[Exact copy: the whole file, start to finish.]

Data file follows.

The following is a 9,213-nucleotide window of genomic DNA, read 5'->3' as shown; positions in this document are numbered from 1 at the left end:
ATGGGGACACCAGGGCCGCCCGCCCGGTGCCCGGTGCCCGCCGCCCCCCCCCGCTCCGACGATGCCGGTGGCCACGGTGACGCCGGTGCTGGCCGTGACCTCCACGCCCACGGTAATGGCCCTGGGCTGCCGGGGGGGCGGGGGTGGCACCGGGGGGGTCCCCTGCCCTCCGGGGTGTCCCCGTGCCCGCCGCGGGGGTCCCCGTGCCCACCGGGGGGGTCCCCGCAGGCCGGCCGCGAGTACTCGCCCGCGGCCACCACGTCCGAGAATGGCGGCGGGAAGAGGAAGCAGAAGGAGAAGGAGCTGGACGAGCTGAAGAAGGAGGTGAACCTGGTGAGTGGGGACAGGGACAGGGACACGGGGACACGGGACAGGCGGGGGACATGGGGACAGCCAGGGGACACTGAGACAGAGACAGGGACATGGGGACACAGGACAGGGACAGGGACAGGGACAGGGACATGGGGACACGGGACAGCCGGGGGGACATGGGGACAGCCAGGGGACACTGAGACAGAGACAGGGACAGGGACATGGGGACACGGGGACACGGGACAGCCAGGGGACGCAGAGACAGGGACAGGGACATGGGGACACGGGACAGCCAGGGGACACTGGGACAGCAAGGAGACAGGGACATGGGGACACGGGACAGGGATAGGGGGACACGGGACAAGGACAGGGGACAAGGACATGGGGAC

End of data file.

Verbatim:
The following is a 9,213-nucleotide window of genomic DNA, read 5'->3' as shown; positions in this document are numbered from 1 at the left end:
ATGGGGACACCAGGGCCGCCCGCCCGGTGCCCGGTGCCCGCCGCCCCCCCCCGCTCCGACGATGCCGGTGGCCACGGTGACGCCGGTGCTGGCCGTGACCTCCACGCCCACGGTAATGGCCCTGGGCTGCCGGGGGGGCGGGGGTGGCACCGGGGGGGTCCCCTGCCCTCCGGGGTGTCCCCGTGCCCGCCGCGGGGGTCCCCGTGCCCACCGGGGGGGTCCCCGCAGGCCGGCCGCGAGTACTCGCCCGCGGCCACCACGTCCGAGAATGGCGGCGGGAAGAGGAAGCAGAAGGAGAAGGAGCTGGACGAGCTGAAGAAGGAGGTGAACCTGGTGAGTGGGGACAGGGACAGGGACACGGGGACACGGGACAGGCGGGGGACATGGGGACAGCCAGGGGACACTGAGACAGAGACAGGGACATGGGGACACAGGACAGGGACAGGGACAGGGACAGGGACATGGGGACACGGGACAGCCGGGGGGACATGGGGACAGCCAGGGGACACTGAGACAGAGACAGGGACAGGGACATGGGGACACGGGGACACGGGACAGCCAGGGGACGCAGAGACAGGGACAGGGACATGGGGACACGGGACAGCCAGGGGACACTGGGACAGCAAGGAGACAGGGACATGGGGACACGGGACAGGGATAGGGGGACACGGGACAAGGACAGGGGACAAGGACATGGGGAC